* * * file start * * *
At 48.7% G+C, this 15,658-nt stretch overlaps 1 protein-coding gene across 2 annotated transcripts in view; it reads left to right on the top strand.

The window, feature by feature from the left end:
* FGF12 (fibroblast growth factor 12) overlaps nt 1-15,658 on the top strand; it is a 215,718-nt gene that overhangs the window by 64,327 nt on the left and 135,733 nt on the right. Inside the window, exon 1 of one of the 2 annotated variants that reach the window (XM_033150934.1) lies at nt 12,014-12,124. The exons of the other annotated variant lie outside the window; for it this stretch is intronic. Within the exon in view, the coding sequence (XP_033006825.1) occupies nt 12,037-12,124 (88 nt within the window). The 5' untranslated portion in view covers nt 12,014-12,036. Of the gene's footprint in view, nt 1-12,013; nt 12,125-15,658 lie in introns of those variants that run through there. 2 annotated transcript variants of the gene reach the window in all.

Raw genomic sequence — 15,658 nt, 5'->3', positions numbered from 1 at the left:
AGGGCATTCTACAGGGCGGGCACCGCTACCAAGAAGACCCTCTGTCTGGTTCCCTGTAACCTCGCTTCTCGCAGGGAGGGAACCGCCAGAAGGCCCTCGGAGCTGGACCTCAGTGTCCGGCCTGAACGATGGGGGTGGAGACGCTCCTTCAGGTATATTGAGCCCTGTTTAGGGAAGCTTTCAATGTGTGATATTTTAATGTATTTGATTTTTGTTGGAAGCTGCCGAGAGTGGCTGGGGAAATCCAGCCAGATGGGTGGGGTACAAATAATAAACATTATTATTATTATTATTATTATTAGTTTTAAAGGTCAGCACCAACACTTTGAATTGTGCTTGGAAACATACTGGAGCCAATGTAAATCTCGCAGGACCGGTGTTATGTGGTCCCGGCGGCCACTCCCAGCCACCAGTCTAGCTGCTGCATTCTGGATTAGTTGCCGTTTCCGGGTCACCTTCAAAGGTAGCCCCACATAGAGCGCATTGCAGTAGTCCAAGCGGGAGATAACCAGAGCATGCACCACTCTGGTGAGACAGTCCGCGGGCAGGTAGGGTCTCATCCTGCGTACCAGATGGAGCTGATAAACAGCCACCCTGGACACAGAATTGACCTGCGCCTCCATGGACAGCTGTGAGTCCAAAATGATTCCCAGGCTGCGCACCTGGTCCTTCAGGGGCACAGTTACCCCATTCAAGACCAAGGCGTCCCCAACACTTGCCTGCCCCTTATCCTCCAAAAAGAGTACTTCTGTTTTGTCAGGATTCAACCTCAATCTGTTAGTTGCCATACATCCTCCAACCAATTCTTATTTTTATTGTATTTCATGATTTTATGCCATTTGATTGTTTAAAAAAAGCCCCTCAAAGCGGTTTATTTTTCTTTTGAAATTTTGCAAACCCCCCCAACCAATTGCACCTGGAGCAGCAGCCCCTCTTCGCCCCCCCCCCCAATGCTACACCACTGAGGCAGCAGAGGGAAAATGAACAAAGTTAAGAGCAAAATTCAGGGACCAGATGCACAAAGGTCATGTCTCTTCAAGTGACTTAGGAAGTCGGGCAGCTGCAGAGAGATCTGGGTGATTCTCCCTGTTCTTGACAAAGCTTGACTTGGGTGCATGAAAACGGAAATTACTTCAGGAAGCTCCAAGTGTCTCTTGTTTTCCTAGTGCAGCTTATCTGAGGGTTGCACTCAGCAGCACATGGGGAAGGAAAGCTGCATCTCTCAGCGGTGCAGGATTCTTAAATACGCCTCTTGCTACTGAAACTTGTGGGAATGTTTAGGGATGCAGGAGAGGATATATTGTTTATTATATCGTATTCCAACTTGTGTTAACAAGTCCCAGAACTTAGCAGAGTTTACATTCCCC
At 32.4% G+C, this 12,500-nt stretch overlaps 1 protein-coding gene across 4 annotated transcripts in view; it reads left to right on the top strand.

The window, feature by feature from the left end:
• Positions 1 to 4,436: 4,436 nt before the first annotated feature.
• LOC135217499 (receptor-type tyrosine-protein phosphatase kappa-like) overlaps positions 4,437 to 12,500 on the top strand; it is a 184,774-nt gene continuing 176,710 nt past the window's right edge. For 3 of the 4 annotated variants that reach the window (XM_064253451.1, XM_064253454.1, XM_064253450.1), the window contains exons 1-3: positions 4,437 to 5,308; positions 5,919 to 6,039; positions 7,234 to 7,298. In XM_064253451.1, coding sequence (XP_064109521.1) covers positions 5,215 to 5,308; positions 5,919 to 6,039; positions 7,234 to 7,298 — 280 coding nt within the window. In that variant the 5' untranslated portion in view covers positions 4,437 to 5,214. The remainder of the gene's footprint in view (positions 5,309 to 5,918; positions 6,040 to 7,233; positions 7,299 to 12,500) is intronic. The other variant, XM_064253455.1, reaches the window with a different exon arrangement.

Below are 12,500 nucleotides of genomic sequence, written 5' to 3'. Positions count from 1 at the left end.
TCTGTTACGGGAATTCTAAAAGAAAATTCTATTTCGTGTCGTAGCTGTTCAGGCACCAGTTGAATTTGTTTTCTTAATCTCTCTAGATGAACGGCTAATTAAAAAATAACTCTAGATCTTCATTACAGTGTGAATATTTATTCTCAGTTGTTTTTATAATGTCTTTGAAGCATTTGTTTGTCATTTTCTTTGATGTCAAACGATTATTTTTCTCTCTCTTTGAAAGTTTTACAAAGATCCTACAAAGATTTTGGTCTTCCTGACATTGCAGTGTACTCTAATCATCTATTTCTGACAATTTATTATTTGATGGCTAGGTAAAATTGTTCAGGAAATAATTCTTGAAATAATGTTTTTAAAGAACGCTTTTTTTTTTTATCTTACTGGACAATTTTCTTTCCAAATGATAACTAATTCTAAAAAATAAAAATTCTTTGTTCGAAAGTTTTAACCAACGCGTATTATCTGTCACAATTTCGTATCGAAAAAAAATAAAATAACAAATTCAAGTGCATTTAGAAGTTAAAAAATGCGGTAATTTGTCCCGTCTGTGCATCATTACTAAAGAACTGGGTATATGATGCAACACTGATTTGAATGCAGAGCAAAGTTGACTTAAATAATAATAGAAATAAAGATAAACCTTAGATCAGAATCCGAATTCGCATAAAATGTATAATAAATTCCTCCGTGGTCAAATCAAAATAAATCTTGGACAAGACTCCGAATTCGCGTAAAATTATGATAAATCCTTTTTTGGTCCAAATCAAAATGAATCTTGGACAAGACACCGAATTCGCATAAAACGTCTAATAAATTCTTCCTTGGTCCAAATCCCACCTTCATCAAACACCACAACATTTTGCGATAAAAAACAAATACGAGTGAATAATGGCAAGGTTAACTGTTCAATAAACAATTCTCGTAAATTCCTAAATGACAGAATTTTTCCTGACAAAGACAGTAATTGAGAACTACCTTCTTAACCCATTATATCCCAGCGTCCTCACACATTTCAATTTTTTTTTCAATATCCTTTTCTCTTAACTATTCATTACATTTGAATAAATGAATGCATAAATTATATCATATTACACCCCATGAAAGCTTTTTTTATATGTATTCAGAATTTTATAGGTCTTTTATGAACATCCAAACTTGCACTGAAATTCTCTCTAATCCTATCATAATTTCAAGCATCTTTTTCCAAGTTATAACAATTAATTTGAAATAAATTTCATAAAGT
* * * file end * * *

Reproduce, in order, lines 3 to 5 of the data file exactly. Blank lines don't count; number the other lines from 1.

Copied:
* FGF12 (fibroblast growth factor 12) overlaps nt 1-15,658 on the top strand; it is a 215,718-nt gene that overhangs the window by 64,327 nt on the left and 135,733 nt on the right. Inside the window, exon 1 of one of the 2 annotated variants that reach the window (XM_033150934.1) lies at nt 12,014-12,124. The exons of the other annotated variant lie outside the window; for it this stretch is intronic. Within the exon in view, the coding sequence (XP_033006825.1) occupies nt 12,037-12,124 (88 nt within the window). The 5' untranslated portion in view covers nt 12,014-12,036. Of the gene's footprint in view, nt 1-12,013; nt 12,125-15,658 lie in introns of those variants that run through there. 2 annotated transcript variants of the gene reach the window in all.

Raw genomic sequence — 15,658 nt, 5'->3', positions numbered from 1 at the left:
AGGGCATTCTACAGGGCGGGCACCGCTACCAAGAAGACCCTCTGTCTGGTTCCCTGTAACCTCGCTTCTCGCAGGGAGGGAACCGCCAGAAGGCCCTCGGAGCTGGACCTCAGTGTCCGGCCTGAACGATGGGGGTGGAGACGCTCCTTCAGGTATATTGAGCCCTGTTTAGGGAAGCTTTCAATGTGTGATATTTTAATGTATTTGATTTTTGTTGGAAGCTGCCGAGAGTGGCTGGGGAAATCCAGCCAGATGGGTGGGGTACAAATAATAAACATTATTATTATTATTATTATTATTAGTTTTAAAGGTCAGCACCAACACTTTGAATTGTGCTTGGAAACATACTGGAGCCAATGTAAATCTCGCAGGACCGGTGTTATGTGGTCCCGGCGGCCACTCCCAGCCACCAGTCTAGCTGCTGCATTCTGGATTAGTTGCCGTTTCCGGGTCACCTTCAAAGGTAGCCCCACATAGAGCGCATTGCAGTAGTCCAAGCGGGAGATAACCAGAGCATGCACCACTCTGGTGAGACAGTCCGCGGGCAGGTAGGGTCTCATCCTGCGTACCAGATGGAGCTGATAAACAGCCACCCTGGACACAGAATTGACCTGCGCCTCCATGGACAGCTGTGAGTCCAAAATGATTCCCAGGCTGCGCACCTGGTCCTTCAGGGGCACAGTTACCCCATTCAAGACCAAGGCGTCCCCAACACTTGCCTGCCCCTTATCCTCCAAAAAGAGTACTTCTGTTTTGTCAGGATTCAACCTCAATCTGTTAGTTGCCATACATCCTCCAACCAATTCTTATTTTTATTGTATTTCATGATTTTATGCCATTTGATTGTTTAAAAAAAGCCCCTCAAAGCGGTTTATTTTTCTTTTGAAATTTTGCAAACCCCCCCAACCAATTGCACCTGGAGCAGCAGCCCCTCTTCGCCCCCCCCCCCAATGCTACACCACTGAGGCAGCAGAGGGAAAATGAACAAAGTTAAGAGCAAAATTCAGGGACCAGATGCACAAAGGTCATGTCTCTTCAAGTGACTTAGGAAGTCGGGCAGCTGCAGAGAGATCTGGGTGATTCTCCCTGTTCTTGACAAAGCTTGACTTGGGTGCATGAAAACGGAAATTACTTCAGGAAGCTCCAAGTGTCTCTTGTTTTCCTAGTGCAGCTTATCTGAGGGTTGCACTCAGCAGCACATGGGGAAGGAAAGCTGCATCTCTCAGCGGTGCAGGATTCTTAAATACGCCTCTTGCTACTGAAACTTGTGGGAATGTTTAGGGATGCAGGAGAGGATATATTGTTTATTATATCGTATTCCAACTTGTGTTAACAAGTCCCAGAACTTAGCAGAGTTTACATTCCCC